Toni Oswald

Beauty in a Drowned World (2020)

Content warning: rape


All Ruin Children must answer the questions below for the Ministry of Death at the end of their 29th year. Upon your death in the Big Thirty, the Falcons (who always know where you are, even in death) will collect the form for inclusion in the Historical Library (GISELLE). It is your duty as a citizen to participate in the historical census, for as you know, after the Earth catastrophes of 2062, the New Society lost its entire written history.

Failure to complete the form will cost the Wetlands a decrease in funding for its basic infrastructure, and impact or reduce grain rationing for its citizens for up to one year.

1. Name and date of birth:

Macon Sunflower Freestyle. March 2, 2105.

2. Given the choice of anyone in the world, who would your dream dinner guest be?

Always and forever—Love Bones.

3. Would you like to be famous? In what way?

Me and Love Bones are famous, baby. Nah, I’m just kidding. But we do got the hottest act in the Wetlands. People pay top crawfish to hear her on the trumpet and me on the mic rapping my poems about the mysteries of the cosmos. Otherwise we too busy surviving the bayous, not that any of y’all would understand what it’s like to live out here.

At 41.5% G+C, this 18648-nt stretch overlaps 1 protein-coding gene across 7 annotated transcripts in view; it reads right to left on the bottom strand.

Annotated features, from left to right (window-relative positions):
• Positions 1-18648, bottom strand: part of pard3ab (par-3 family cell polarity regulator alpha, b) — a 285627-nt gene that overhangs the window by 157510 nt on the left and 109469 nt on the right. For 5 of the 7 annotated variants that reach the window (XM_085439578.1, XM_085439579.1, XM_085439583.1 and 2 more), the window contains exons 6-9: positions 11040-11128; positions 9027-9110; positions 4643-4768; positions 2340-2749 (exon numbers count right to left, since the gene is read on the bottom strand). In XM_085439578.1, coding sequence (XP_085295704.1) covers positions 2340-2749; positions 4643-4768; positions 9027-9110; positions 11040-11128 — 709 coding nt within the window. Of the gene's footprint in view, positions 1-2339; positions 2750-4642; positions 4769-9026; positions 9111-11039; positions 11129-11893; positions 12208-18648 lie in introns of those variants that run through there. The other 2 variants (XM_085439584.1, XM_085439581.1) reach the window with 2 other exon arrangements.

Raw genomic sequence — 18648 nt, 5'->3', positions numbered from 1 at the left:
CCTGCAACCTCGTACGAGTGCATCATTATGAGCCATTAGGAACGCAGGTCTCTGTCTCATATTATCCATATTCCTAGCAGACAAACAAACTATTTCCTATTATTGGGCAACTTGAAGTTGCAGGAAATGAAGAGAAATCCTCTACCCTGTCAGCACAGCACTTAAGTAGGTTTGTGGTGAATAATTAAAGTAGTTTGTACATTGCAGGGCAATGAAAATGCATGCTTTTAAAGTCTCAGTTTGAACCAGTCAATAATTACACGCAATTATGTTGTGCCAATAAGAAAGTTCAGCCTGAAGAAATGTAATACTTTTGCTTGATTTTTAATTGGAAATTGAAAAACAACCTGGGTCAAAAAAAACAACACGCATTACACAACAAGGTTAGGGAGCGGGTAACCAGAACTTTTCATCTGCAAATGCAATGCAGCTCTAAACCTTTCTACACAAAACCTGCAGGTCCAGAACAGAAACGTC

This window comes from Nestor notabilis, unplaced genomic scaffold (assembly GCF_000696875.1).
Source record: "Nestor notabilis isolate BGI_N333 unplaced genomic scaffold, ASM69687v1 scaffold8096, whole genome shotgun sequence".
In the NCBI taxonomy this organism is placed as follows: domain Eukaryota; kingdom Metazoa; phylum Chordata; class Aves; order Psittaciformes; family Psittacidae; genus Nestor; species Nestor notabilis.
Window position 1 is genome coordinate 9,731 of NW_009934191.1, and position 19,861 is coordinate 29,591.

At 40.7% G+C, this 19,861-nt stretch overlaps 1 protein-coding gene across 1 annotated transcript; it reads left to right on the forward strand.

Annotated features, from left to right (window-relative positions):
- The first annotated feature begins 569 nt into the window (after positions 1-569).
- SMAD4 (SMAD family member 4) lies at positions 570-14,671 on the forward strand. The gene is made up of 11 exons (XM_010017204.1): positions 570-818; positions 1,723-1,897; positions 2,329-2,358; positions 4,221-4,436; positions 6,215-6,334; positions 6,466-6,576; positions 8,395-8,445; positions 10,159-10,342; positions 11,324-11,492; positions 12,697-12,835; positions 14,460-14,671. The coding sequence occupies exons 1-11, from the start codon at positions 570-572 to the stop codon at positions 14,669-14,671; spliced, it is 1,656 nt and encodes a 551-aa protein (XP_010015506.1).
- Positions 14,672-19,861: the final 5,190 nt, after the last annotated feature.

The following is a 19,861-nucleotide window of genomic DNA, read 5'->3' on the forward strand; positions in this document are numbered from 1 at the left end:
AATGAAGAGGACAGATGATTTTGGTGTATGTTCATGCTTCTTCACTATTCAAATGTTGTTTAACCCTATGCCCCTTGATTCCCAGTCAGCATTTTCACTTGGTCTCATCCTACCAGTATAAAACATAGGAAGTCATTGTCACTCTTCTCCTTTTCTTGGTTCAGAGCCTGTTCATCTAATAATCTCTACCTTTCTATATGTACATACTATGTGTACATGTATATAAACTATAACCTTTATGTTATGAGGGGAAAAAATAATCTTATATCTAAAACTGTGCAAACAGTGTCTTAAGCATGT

4. Before making a phone call, do you ever rehearse what you’re going to say? Why?

Phones been gone since Hurricane Brad and the Great Tsunami of 2077, so that’s a shit question. In fact, these have got to be some of the most ass-backwards questions I ever seen. But hey, we all know this ain’t nothing more than one of y’alls science experiments.

5. What would constitute a perfect day for you?

Ain’t they all perfect when you got Love Bones by your side?

That said, I reckon I could tell you about the most perfect day with Love Bones so far in the thirteen years we’ve had together. It was the first day of May in the year 2122 and we were crabbing east of Goodbye Algiers when Locust Boy Slim pulled up in his canoe to converse with us about a strange island he’d discovered that very morning down near Goodbye Vermillion. “Y’all know I be fishin’ down there every Sunday, every Sunday,” he said, repeating the last two words like he often does. “And I tell you ladies right now, I ain’t never before laid eyes on this partic’lar islet. ‘Round about twenty pontoons long and thirty wide —a genteel place with thousands of roses burgeonin’ forth like heaven on earth, on earth.”